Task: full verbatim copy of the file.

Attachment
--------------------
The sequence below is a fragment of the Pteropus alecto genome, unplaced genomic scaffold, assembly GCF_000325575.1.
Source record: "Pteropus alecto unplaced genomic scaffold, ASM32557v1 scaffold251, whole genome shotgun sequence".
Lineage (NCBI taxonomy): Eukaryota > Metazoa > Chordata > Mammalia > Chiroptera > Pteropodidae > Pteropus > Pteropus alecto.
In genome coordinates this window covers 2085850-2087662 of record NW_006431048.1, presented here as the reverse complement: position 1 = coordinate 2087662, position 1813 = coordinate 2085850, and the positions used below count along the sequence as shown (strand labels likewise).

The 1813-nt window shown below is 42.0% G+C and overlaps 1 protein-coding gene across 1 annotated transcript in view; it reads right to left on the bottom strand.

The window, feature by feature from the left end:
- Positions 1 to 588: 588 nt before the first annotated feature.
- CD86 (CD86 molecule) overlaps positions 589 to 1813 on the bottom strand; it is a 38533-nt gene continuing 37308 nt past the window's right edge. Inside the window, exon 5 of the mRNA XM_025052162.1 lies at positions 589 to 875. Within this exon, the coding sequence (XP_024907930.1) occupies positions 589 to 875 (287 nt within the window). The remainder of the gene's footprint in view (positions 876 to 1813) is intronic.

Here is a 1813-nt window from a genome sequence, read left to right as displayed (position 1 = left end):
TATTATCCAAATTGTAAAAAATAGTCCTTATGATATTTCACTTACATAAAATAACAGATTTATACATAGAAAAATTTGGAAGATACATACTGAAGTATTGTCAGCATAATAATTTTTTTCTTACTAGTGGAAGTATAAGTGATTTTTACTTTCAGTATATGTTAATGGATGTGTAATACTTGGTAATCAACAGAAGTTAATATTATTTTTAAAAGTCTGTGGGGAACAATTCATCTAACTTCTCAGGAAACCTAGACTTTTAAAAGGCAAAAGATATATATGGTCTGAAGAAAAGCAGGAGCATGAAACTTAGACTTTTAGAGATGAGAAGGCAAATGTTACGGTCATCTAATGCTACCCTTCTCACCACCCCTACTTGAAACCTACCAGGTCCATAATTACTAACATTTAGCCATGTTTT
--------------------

The sequence below is a fragment of the Pteropus alecto genome, unplaced genomic scaffold, assembly GCF_000325575.1.
Source record: "Pteropus alecto unplaced genomic scaffold, ASM32557v1 scaffold251, whole genome shotgun sequence".
Lineage (NCBI taxonomy): Eukaryota > Metazoa > Chordata > Mammalia > Chiroptera > Pteropodidae > Pteropus > Pteropus alecto.
In genome coordinates this window covers 2085850-2087662 of record NW_006431048.1, presented here as the reverse complement: position 1 = coordinate 2087662, position 1813 = coordinate 2085850, and the positions used below count along the sequence as shown (strand labels likewise).

The 1813-nt window shown below is 42.0% G+C and overlaps 1 protein-coding gene across 1 annotated transcript in view; it reads right to left on the bottom strand.

The window, feature by feature from the left end:
- Positions 1 to 588: 588 nt before the first annotated feature.
- CD86 (CD86 molecule) overlaps positions 589 to 1813 on the bottom strand; it is a 38533-nt gene continuing 37308 nt past the window's right edge. Inside the window, exon 5 of the mRNA XM_025052162.1 lies at positions 589 to 875. Within this exon, the coding sequence (XP_024907930.1) occupies positions 589 to 875 (287 nt within the window). The remainder of the gene's footprint in view (positions 876 to 1813) is intronic.

Here is a 1813-nt window from a genome sequence, read left to right as displayed (position 1 = left end):
TATTATCCAAATTGTAAAAAATAGTCCTTATGATATTTCACTTACATAAAATAACAGATTTATACATAGAAAAATTTGGAAGATACATACTGAAGTATTGTCAGCATAATAATTTTTTTCTTACTAGTGGAAGTATAAGTGATTTTTACTTTCAGTATATGTTAATGGATGTGTAATACTTGGTAATCAACAGAAGTTAATATTATTTTTAAAAGTCTGTGGGGAACAATTCATCTAACTTCTCAGGAAACCTAGACTTTTAAAAGGCAAAAGATATATATGGTCTGAAGAAAAGCAGGAGCATGAAACTTAGACTTTTAGAGATGAGAAGGCAAATGTTACGGTCATCTAATGCTACCCTTCTCACCACCCCTACTTGAAACCTACCAGGTCCATAATTACTAACATTTAGCCATGTTTT